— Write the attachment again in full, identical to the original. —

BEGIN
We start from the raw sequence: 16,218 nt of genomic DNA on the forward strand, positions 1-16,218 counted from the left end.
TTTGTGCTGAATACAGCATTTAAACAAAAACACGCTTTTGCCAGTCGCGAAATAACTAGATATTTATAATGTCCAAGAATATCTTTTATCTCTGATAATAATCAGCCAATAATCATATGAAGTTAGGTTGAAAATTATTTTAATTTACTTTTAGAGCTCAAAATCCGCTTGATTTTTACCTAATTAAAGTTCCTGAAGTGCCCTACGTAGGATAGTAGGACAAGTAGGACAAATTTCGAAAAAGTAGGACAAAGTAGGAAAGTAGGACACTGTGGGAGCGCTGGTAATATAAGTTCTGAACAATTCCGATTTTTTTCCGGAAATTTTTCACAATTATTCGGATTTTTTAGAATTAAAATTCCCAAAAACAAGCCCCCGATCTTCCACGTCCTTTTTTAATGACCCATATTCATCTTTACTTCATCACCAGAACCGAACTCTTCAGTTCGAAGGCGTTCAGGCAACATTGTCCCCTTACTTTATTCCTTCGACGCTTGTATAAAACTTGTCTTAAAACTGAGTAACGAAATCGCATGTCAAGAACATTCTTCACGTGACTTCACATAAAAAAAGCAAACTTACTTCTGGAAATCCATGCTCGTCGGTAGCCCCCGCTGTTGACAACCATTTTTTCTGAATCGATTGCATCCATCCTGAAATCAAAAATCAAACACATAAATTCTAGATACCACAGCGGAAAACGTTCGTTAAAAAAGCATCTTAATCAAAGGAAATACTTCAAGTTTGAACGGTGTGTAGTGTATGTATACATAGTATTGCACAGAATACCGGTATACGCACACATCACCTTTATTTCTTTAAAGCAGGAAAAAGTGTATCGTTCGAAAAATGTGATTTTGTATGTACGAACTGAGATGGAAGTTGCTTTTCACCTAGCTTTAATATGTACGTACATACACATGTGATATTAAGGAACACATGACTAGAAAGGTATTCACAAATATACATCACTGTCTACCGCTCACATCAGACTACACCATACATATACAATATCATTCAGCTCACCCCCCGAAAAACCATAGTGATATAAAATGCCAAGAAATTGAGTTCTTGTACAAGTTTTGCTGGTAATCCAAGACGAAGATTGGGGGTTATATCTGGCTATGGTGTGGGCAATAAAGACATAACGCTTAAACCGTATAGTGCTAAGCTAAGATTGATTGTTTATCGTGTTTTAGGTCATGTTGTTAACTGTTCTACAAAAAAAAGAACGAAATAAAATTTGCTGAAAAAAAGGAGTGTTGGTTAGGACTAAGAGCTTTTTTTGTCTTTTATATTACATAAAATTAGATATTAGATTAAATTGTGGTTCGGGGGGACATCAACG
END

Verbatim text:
We start from the raw sequence: 16,218 nt of genomic DNA on the forward strand, positions 1-16,218 counted from the left end.
TTTGTGCTGAATACAGCATTTAAACAAAAACACGCTTTTGCCAGTCGCGAAATAACTAGATATTTATAATGTCCAAGAATATCTTTTATCTCTGATAATAATCAGCCAATAATCATATGAAGTTAGGTTGAAAATTATTTTAATTTACTTTTAGAGCTCAAAATCCGCTTGATTTTTACCTAATTAAAGTTCCTGAAGTGCCCTACGTAGGATAGTAGGACAAGTAGGACAAATTTCGAAAAAGTAGGACAAAGTAGGAAAGTAGGACACTGTGGGAGCGCTGGTAATATAAGTTCTGAACAATTCCGATTTTTTTCCGGAAATTTTTCACAATTATTCGGATTTTTTAGAATTAAAATTCCCAAAAACAAGCCCCCGATCTTCCACGTCCTTTTTTAATGACCCATATTCATCTTTACTTCATCACCAGAACCGAACTCTTCAGTTCGAAGGCGTTCAGGCAACATTGTCCCCTTACTTTATTCCTTCGACGCTTGTATAAAACTTGTCTTAAAACTGAGTAACGAAATCGCATGTCAAGAACATTCTTCACGTGACTTCACATAAAAAAAGCAAACTTACTTCTGGAAATCCATGCTCGTCGGTAGCCCCCGCTGTTGACAACCATTTTTTCTGAATCGATTGCATCCATCCTGAAATCAAAAATCAAACACATAAATTCTAGATACCACAGCGGAAAACGTTCGTTAAAAAAGCATCTTAATCAAAGGAAATACTTCAAGTTTGAACGGTGTGTAGTGTATGTATACATAGTATTGCACAGAATACCGGTATACGCACACATCACCTTTATTTCTTTAAAGCAGGAAAAAGTGTATCGTTCGAAAAATGTGATTTTGTATGTACGAACTGAGATGGAAGTTGCTTTTCACCTAGCTTTAATATGTACGTACATACACATGTGATATTAAGGAACACATGACTAGAAAGGTATTCACAAATATACATCACTGTCTACCGCTCACATCAGACTACACCATACATATACAATATCATTCAGCTCACCCCCCGAAAAACCATAGTGATATAAAATGCCAAGAAATTGAGTTCTTGTACAAGTTTTGCTGGTAATCCAAGACGAAGATTGGGGGTTATATCTGGCTATGGTGTGGGCAATAAAGACATAACGCTTAAACCGTATAGTGCTAAGCTAAGATTGATTGTTTATCGTGTTTTAGGTCATGTTGTTAACTGTTCTACAAAAAAAAGAACGAAATAAAATTTGCTGAAAAAAAGGAGTGTTGGTTAGGACTAAGAGCTTTTTTTGTCTTTTATATTACATAAAATTAGATATTAGATTAAATTGTGGTTCGGGGGGACATCAACG